The column is input to a topical debate and does not necessarily reﬂect the magazine’s opinion.
J o i n u s o r m e e t u s at f o l l o w i n g
events in 2011 Bio Partnering China*/**, Beijing, May 11–12 Euro MedTech*, Turin, May 16–17 ILSI Biomed, Tel Aviv, May 23–25 Bio USA**, Washington, June 27–30 BioPharm America*, Boston, September 7–9 European Cancer Cluster Partnering***, Toulouse, France, September 14-16 BIO KOREA, Seoul, Korea, September 28-30 BioJapan***, Yokohama, October 5–7 ISCE***, Frankfurt, October 25–27 BIO-Europe*, Düsseldorf, October 31–November 2 Medica***, Düsseldorf, November 16–19
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Research highlights from Medicon Valley Photo: ScandinavianStockPhoto
By Susanne Bergstrøm Translation: CLS Communication A/S
Cells on a skewer
Researchers from the Nano-Science Center and Niels Bohr Institute at the University of Copenhagen, Denmark, have developed a bed of nano-threads on which the cells literally rest on pins. The laboratory version of a bed of nails comprises cultured cells which do not become punctured or stressed by the placement, but rather continue their activity unchanged. The nano-threads act like little electrodes, allowing the researchers to monitor the cells. This makes it possible, in contrast to previously, to keep tabs on the cell’s development without having to cut it open or disrupt the biological processes. The ultimate goal is to adapt the nano-threads to optical detection to make it possible to see colour changes in the cell and thereby determine whether a potential drug has an eff ect. This would speed up the process of determining the eff ectiveness of drugs signifi cantly. The industrial potentials are currently being studied under the auspices of the newly established company inXell bionics.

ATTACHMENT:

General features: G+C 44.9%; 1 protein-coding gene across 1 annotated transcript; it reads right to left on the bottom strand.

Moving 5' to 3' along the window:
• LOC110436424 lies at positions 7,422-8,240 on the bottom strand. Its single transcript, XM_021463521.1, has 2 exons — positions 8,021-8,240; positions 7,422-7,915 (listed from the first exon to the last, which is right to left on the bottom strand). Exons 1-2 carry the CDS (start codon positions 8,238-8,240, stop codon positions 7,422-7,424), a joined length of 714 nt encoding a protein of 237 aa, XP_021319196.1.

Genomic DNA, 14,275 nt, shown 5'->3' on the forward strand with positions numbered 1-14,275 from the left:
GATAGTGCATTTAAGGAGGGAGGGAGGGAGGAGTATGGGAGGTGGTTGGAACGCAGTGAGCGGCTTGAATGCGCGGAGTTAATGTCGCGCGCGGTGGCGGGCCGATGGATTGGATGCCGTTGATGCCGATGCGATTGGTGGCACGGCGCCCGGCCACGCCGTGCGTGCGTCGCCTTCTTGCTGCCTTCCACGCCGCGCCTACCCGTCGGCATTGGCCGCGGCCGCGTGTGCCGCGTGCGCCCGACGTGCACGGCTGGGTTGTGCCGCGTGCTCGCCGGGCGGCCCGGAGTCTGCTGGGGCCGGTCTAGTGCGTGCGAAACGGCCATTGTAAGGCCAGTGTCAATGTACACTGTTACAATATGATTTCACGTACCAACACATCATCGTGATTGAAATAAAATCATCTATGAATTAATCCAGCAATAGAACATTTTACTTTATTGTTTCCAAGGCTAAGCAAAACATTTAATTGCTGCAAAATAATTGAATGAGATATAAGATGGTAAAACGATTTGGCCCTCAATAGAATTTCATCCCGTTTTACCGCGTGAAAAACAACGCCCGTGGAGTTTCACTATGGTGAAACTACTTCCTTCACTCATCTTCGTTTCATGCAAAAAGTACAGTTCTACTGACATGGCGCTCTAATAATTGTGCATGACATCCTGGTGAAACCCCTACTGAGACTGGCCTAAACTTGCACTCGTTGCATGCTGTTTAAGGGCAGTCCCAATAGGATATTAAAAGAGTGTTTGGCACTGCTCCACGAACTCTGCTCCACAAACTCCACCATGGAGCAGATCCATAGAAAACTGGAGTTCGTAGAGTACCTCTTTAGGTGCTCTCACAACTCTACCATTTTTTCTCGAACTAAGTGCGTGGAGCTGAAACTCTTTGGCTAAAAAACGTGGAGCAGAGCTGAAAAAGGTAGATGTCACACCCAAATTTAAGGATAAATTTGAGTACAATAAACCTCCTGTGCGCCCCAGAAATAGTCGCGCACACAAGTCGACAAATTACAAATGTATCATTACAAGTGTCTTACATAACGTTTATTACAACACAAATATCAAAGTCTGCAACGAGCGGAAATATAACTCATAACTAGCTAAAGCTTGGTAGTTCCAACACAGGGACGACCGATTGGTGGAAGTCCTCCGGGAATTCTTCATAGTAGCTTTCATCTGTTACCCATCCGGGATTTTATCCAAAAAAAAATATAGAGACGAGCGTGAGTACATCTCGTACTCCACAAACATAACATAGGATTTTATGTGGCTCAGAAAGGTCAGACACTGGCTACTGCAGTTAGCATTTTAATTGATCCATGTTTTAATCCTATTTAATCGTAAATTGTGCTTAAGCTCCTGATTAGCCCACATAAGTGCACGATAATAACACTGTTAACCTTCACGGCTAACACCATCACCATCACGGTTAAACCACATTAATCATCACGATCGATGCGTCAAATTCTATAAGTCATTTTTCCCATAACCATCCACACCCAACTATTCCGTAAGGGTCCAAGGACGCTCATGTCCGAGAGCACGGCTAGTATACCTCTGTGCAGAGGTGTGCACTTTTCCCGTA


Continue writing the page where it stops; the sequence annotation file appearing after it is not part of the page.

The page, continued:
Inflammatory diseases in alcohol Researchers at the Bartholin Institute, Copenhagen University Hospital – Rigshospitalet, have discovered that moderate consumption of alcohol has a preventive effect on, among other things, diabetes. Small, daily doses of alcohol impede the process that results in infl ammatory diseases. Researchers emphasise, however, that alcohol consumption must not exceed the levels recommended by the Danish National Health Board.
Electrochemotherapy for cancer cells Copenhagen University Hospital – Rigshospitalet, Herlev Hospital, Glostrup Hospital and the electronics company